That IS the question that seems to pop up time and again for expectant moms. If you want to see evidence, check out the latest posts about birth plans (and the multitude of comments) from NPR on The Baby Project — here, here and here.
To some, the idea of a “birth plan” sounds silly and unnecessary. “What is my birth plan? Well, I plan to birth a baby!” Still other moms hinge every other thought in their third trimester on their birth plan. And what about maternity care professionals — how do they feel about a birth plan? Well, it depends. At the hospital where I plan to give birth, nurses, OBs and midwives alike encourage moms to submit a birth plan and bring a few extra copies for everyone attending their birth to review. But I’ve also heard of care providers who scoff at the idea, even calling women who bring in an overly detailed birth plan an “automatic section” (as in, cesarean).
So where’s the middle ground? My personal philosophy, which I was happy to learn aligns with Lamaze educators, is that writing a simple, informed and succint birth plan helps a woman (and her birth parter): consider and research the many choices available surrounding labor and birth; open a discussion with her care provider that can sometimes reveal surprising differences in their “vision” for birth; and provides useful information to a woman’s birth team.
While there’s no “right or wrong” for creating a birth plan, there are some things to consider that will help you get the most out of the process and make it more likely that your care providers will read your plan.
A Birth Plan is Not a Script — or a “Plan”
You can plan your wedding day, you can plan a vacation, you can even make plans to build a house. The idea that you can “plan” a physiological event like birth is a bit of a misnomer. You can’t plan — or predict — exactly how labor and birth will unfold, but you can request preferences for you and your baby’s care during birth. With that in mind, it’s important to understand as you create your birth plan that birth is unpredictable and flexiblity is key. While certain birth plan requests, like allowing the baby’s cord to stop pulsing before being cut or delaying (or refusing) the Heb B newborn vaccine, should be observed regardless of the birth situation, other preferences may have to be amended depending on the health of both mom and baby.
“…planning for birth is like preparing proactively for breastfeeding. There are the individual choices you make and have control over during pregnancy, such as provider or place of birth. There are the institutional protocols and provider preferences that will influence what happens to you during labor and birth. And then there are the unpredictable, uncontrollable events that may throw you a curveball during labor. Birth plans are primarily for the second category of events–navigating institutional routines and employee protocols that may or may not be what you want, and may or not be beneficial for you or your baby.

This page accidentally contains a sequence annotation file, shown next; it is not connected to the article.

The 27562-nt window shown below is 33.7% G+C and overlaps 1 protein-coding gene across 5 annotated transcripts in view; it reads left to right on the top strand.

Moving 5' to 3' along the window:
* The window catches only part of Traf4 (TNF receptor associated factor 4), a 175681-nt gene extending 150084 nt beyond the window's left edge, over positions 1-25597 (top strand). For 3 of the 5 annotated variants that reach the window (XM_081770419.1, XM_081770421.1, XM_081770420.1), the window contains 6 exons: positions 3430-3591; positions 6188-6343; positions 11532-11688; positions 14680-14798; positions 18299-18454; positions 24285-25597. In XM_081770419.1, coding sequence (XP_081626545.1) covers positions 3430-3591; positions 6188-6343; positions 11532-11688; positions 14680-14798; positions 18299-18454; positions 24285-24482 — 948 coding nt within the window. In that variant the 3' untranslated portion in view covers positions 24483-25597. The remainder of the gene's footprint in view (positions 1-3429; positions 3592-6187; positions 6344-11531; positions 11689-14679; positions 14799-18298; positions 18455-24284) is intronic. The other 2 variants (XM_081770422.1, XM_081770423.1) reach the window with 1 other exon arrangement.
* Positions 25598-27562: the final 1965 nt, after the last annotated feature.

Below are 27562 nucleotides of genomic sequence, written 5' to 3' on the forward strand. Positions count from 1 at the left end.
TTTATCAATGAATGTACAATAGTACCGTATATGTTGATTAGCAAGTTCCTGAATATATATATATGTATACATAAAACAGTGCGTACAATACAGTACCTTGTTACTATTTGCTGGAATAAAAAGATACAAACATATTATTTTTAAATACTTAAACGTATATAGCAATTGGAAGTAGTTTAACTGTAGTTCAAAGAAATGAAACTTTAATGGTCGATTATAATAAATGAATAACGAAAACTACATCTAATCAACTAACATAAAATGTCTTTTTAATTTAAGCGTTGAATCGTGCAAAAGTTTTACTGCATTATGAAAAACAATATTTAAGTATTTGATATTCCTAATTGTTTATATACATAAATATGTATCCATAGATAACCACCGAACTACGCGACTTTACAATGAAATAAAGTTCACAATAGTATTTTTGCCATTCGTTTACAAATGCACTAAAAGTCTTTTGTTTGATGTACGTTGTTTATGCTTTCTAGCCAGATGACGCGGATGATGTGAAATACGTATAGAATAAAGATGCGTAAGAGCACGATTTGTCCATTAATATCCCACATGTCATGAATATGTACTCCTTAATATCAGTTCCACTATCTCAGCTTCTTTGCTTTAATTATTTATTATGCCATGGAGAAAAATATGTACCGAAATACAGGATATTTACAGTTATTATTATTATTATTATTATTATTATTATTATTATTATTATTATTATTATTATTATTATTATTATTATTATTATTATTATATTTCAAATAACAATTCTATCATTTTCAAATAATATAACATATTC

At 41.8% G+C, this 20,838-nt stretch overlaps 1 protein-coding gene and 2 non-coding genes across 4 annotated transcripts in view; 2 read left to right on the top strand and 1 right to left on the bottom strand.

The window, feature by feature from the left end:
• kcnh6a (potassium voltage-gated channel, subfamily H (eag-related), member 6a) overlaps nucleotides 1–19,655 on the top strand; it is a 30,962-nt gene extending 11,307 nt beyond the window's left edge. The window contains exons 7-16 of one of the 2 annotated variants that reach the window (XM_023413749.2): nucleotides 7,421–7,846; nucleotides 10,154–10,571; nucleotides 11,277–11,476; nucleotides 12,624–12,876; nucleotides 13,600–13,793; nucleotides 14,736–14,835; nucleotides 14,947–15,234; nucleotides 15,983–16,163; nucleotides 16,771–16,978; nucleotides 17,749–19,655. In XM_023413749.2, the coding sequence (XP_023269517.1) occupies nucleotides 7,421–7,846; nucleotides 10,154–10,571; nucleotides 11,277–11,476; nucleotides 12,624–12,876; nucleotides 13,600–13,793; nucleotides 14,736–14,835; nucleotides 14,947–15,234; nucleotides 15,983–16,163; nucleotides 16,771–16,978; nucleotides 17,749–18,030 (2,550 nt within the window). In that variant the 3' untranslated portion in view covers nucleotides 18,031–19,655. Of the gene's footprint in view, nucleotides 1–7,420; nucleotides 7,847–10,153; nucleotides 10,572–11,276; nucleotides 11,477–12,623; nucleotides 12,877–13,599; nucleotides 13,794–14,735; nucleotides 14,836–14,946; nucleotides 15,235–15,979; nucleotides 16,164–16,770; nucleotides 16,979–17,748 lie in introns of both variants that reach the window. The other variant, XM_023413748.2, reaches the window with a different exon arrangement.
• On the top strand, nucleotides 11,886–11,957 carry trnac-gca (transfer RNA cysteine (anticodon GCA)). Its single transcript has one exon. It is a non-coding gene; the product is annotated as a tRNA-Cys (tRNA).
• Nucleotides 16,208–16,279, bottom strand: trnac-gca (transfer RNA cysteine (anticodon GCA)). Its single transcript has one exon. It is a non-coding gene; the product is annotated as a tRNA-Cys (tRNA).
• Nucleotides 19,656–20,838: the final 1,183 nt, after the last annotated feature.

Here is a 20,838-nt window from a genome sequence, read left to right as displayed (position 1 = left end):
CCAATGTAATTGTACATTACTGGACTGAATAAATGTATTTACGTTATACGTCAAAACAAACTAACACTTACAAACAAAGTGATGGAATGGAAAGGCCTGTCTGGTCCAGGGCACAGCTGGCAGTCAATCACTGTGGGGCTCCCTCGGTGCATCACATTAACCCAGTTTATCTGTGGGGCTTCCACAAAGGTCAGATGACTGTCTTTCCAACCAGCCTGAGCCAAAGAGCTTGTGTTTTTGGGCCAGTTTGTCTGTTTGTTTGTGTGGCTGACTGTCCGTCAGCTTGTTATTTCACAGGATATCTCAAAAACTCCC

Involve Your Partner and Your Provider
Writing your birth plan is not a one-woman-show, but rather a group effort. Talk to you care provider about your birth plan preferences — are they in line with your care provider’s philosophy or what she will even allow? Are they in line with typical hospital protocols? If your birth plan is chock full of requests that go against standard hospital protocols or ask for tools (bath tub, wireless fetal monitoring, birth stool, nitrous oxide) that aren’t available, you might be disappointed on the big day. Involving your providers in your birth planning process will help you understand alternative options to achieve the care you desire or perhaps, seek a different care provider or place of birth.
Write an Outline, Not an Essay
Remember the “succinct” part I mentioned above about about birth plans? There’s good reason to keep birth plans short and sweet. For one, your care providers and birth team have will have limited time, especially on the day of your birth. If they are presented with a two and-a-half page, text-heavy document to read, it will most likely not happen. Create a birth plan that is easy-to-read and as short-as-possible (one side of a one 8.5 x 11 page is great!), with bulleted text and only the necessary details. For example, I didn’t include on my birth plan that I will eat and drink as necessary — I just plan to do it, even though I know it is against routine hospital policy. Per Rixa’s advice:
“…don’t worry about including any of the little things that you shouldn’t even be asking permission for. The don’t ask, just do kind of things. Eating and drinking if you’re hungry, moving and changing positions, music, lighting, unhooking yourself from the monitors to move/go to the bathroom/etc (especially if, like most women, you have no specific reason to be on constant monitoring). Just do these things and don’t take any flak from the nursing staff. Make sure your birth partner knows about these things and can buffer you from the nursing staff if you deviate from their policies or routines.”
For more on birth plans, stay tuned for Monday’s post where I will share and discuss my birth plan for my third (and due in about a month!) baby.
What is your personal philosophy on birth plans? If you used one for a previous birth, how did it help you?